Edward Albee
Edward Albee; drawing by David Levine

Yet once again, o ye laurels! We open the season here in New York with another of those little surprises to which our society is given, those subtle seepages and shrinkings that mock the expanding walls. We have reached in a time of diversity, a sort of accidental monotheism in the theater: There is now only one influential daily critic, Walter Kerr, writing in The New York Times. It has generally been said In the theater that for a straight play only the Times “really matters.” The prestige and distribution of the Times conferred upon the critic, whoever he might be, extraordinary powers. But still there was the Herald-Tribune, perhaps put into second place because of its lesser economic strength, and yet clearly influential. It has always been atrocious that the theater should have been under the dominion of the immediate journalistic response—a tyranny both peculiar and unnecessary. None of the other literary arts has ever lain so submissively under the bones of its judges—or now, its judge. Daily reviews have appeared to be the only means of marketing the dramatic product and so gradually the fate of the whole enterprise has been entrusted to the shuffling goodwill of “the critics.” Producers, actors, and writers bend, saying with resignation: in their fitful taste is our salvation. A certain middle-ground project might fare well enough, and yet for other plays and productions the opinions of the daily press are of no consequence whatsoever. Nevertheless, the highest and the lowest have had to beseech, to hope.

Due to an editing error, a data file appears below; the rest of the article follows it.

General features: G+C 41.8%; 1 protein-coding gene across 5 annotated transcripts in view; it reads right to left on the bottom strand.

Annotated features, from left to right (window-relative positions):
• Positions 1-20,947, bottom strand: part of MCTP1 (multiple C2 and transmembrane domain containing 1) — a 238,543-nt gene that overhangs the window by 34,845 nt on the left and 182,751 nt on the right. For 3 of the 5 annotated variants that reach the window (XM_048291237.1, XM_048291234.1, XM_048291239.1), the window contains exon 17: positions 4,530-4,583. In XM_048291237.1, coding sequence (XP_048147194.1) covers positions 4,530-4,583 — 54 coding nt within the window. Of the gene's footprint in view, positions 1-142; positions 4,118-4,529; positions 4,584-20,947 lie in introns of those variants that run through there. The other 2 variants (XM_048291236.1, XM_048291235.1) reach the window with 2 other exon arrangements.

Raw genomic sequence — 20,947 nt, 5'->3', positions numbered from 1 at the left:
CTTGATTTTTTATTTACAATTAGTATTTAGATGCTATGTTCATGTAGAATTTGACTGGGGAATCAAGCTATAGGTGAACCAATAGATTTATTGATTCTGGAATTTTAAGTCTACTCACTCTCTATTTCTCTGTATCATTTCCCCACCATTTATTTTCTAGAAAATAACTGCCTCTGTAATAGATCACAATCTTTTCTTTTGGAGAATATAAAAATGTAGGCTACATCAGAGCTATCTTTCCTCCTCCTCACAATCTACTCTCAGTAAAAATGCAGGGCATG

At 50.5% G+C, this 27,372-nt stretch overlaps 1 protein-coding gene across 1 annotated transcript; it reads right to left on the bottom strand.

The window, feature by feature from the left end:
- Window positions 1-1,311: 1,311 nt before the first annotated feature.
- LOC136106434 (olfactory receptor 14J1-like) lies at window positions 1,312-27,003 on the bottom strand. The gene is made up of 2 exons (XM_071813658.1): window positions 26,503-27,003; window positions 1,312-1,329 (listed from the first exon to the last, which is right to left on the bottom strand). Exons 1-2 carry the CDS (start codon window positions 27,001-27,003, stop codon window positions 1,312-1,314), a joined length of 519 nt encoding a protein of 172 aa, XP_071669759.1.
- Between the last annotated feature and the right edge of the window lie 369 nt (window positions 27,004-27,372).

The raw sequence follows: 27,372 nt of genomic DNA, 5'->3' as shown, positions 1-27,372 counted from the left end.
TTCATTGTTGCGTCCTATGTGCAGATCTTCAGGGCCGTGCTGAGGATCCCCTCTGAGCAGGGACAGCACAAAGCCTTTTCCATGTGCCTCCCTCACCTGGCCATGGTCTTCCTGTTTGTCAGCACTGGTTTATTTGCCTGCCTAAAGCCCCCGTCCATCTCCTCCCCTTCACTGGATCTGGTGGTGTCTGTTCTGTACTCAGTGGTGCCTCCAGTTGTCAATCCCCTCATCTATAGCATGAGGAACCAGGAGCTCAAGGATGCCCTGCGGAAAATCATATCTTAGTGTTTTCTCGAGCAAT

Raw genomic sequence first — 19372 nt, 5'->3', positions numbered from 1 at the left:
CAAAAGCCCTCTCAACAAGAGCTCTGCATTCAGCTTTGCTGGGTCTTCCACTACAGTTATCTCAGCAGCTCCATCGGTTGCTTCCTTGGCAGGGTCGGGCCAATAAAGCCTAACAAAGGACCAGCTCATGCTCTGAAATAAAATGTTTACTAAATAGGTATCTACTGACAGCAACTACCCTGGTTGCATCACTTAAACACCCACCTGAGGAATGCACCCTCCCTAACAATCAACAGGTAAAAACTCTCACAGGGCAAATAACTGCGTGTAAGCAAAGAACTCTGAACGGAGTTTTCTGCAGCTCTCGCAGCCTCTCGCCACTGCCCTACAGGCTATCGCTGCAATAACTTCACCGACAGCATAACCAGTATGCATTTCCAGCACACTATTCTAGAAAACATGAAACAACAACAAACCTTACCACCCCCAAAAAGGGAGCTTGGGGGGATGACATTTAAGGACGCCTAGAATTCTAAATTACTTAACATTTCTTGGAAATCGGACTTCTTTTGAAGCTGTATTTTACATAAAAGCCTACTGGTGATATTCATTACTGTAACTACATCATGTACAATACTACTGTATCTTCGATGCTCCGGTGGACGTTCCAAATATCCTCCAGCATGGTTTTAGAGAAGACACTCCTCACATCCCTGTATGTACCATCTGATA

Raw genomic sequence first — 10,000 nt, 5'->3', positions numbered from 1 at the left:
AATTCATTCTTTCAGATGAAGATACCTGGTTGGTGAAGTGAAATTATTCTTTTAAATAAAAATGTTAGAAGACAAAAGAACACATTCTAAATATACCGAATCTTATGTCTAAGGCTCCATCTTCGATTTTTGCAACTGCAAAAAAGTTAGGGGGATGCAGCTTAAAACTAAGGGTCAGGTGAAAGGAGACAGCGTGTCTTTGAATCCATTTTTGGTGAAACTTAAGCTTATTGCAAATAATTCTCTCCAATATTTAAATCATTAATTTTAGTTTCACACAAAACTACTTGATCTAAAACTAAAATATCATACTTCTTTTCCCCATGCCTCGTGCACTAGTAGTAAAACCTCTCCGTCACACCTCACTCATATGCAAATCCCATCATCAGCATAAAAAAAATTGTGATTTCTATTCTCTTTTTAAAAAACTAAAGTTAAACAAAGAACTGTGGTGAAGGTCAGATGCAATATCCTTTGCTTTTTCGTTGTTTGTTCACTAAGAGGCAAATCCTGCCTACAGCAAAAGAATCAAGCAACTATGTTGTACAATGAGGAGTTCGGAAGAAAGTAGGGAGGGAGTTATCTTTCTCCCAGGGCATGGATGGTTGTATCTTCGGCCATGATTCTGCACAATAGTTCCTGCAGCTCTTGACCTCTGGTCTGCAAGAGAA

The power of the Times is intolerable and this would be true if Walter Kerr were George Bernard Shaw, which he is not. Kerr’s taste, in the past, has been special: His impatience with experimental art is radical, his forbearance in the case of light comedies and genre pieces, such as The Subject Was Roses, is excessive. The theater will have to find some way to make the public aware of opinions other than those held by the daily press. Certain possibilities suggest themselves as a way to relieve the bondage to reviewers; the bondage is also one of the time. (Many things are gone, or crippled and abashed, before even the weekly press can offer a judgment.) During the previews, which seem to be universal now, showing among other things that apparently people will go to plays until they are told not to do so, the authors could invite the presence and solicit the opinions of those persons whose word might be relevant in forming the public taste. These short statements could be printed on opening day, in the advertisements, just as a publisher prints opinion on the back of books. Blurbs, of course, are not criticism and tend drastically toward the positive, the negative lying buried in dots. Still, they tell us something more important than most of the reviews the public relies upon: They tell us the level of the intentions of the work, give testimony to those to whom the dramatist has hopefully addressed himself. We might then have some idea, however imperfect, of the general nature of the work offered without consulting the reviewers alone on the day after opening night. Meanwhile, a threatening innovation, a “technological advance,” has already grown up around us. Television announcers are moonlighting as “drama critics.” The possibilities here outdistance one’s powers to prophesy.